Change The Way You Look At A Plumbing Leak In 4 Easy Steps | SageWater

Four Key Things You Need to Know to Manage Pipes in Your Community

Change The Way You Look at A Plumbing Leak In 4 Easy Steps


Let’s face it, as the General Manager of a condo community, you have a VERY busy job. Unit 1203 already called twice this morning due to a funny smell in the hallway, the painting contractor has parked illegally blocking a resident trying to leave, and someone forgot to clean up after their pet again just outside the front door to the lobby. All that, and it’s not even 8:15 AM yet! Where’s the coffee?

To successfully run a building, there are literally a thousand things to keep track of, especially if you want to keep your building looking and performing its best. From paint and spalling to balconies and elevators, to lobbies and pool decks, to parking garages and landscaping, to windows and roofs, the list goes on and on. With so much to do and see on any given day, it’s easy to forget about the things you can’t see — the ones hidden behind your walls, like your pipes.

Eventually though, those pipes that are out of sight demand attention—and one day, they’ll need to be replaced entirely. Since leak repair and the inevitable community-wide pipe replacement are costly, we’ve listed four key things you need to know to better manage the pipes in your community.

1. Know Your Piping Systems

When there’s a leak in your building, you need to start with what system it’s coming from. Therefore, you should know how many plumbing systems you have in your building and what each one does.

For example, there can be as many as four major water-oriented piping systems in your community. (In this article, we’re excluding minor systems like for a pool or landscaping and gas lines). These four systems are:

  • Supply Piping (sometimes called domestic water) that brings hot and cold water to the units in your building. Think faucets and showers.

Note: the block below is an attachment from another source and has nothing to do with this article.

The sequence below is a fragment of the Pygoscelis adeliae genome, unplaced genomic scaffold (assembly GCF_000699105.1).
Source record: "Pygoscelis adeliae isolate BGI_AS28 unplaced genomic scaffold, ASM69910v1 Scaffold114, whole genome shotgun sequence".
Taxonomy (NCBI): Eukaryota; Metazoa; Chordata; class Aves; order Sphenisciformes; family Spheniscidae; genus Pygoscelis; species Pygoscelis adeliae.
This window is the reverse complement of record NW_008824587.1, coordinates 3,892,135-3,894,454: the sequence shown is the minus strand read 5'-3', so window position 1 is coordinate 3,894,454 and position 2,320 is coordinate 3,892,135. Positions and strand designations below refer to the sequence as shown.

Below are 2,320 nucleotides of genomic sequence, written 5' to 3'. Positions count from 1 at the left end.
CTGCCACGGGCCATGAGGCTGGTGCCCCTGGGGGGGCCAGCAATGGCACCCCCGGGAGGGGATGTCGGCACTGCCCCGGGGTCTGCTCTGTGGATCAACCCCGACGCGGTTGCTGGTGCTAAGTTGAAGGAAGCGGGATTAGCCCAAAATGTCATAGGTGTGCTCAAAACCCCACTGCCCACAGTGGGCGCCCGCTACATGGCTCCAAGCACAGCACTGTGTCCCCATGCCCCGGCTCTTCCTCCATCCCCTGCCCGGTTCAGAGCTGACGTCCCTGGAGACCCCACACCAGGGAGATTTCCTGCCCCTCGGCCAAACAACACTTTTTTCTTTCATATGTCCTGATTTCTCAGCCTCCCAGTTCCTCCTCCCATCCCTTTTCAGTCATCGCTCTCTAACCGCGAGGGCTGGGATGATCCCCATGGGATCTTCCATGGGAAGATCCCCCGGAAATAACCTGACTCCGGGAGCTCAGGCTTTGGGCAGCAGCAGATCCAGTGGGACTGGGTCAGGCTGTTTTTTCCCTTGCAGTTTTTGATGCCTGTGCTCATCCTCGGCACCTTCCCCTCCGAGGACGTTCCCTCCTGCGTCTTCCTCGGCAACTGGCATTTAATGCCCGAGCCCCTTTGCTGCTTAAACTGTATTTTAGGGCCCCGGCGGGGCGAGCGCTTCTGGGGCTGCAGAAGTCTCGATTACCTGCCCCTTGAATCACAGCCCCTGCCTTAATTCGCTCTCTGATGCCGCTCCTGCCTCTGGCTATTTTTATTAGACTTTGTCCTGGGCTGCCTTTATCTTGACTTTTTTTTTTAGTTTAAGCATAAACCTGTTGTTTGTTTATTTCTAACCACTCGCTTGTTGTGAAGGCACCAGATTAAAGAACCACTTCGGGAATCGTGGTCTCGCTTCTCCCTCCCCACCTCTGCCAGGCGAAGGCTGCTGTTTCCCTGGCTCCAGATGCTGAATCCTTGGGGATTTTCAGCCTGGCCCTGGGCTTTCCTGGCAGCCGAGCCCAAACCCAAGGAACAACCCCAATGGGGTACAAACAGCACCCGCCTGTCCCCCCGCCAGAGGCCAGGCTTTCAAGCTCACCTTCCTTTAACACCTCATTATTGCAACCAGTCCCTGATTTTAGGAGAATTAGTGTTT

• Drain, Waste, and Vent Piping, which carries wastewater out of your community. Think p-traps and drain lines under your sinks, toilets, and bathtubs, and rain leaders from your roof.
  • Hydronic Piping, which uses heated or cooled water passed through a fan coil to provide temperature controls (heat and air conditioning) in your building.
  • Sprinkler Piping, which is a key component of your fire suppression system.

In addition to knowing which systems you have, you should do your best to learn how long ago they were installed and with what material. Each piping system and material carries an estimated useful life that indicates how long it “should” last, though certain environmental factors can impact these estimates.

Generally speaking, 30-50 years is all you can expect to get from your pipes before age catches up with them and you start to have recurring and progressively more severe leaks.

2. Start a Leak Log

When pipes leak, document the details in a leak log. (SageWater provides one you can download for free.) The data you collect over time can help you prepare annual maintenance and operations budgets for plumbing services and repairs. You’re also more likely to detect when system failures have begun. Of course, tracking leaks in a leak log will also help inform reserve studies, which means your community is more likely to have adequate funds when it’s time to replace a piping system.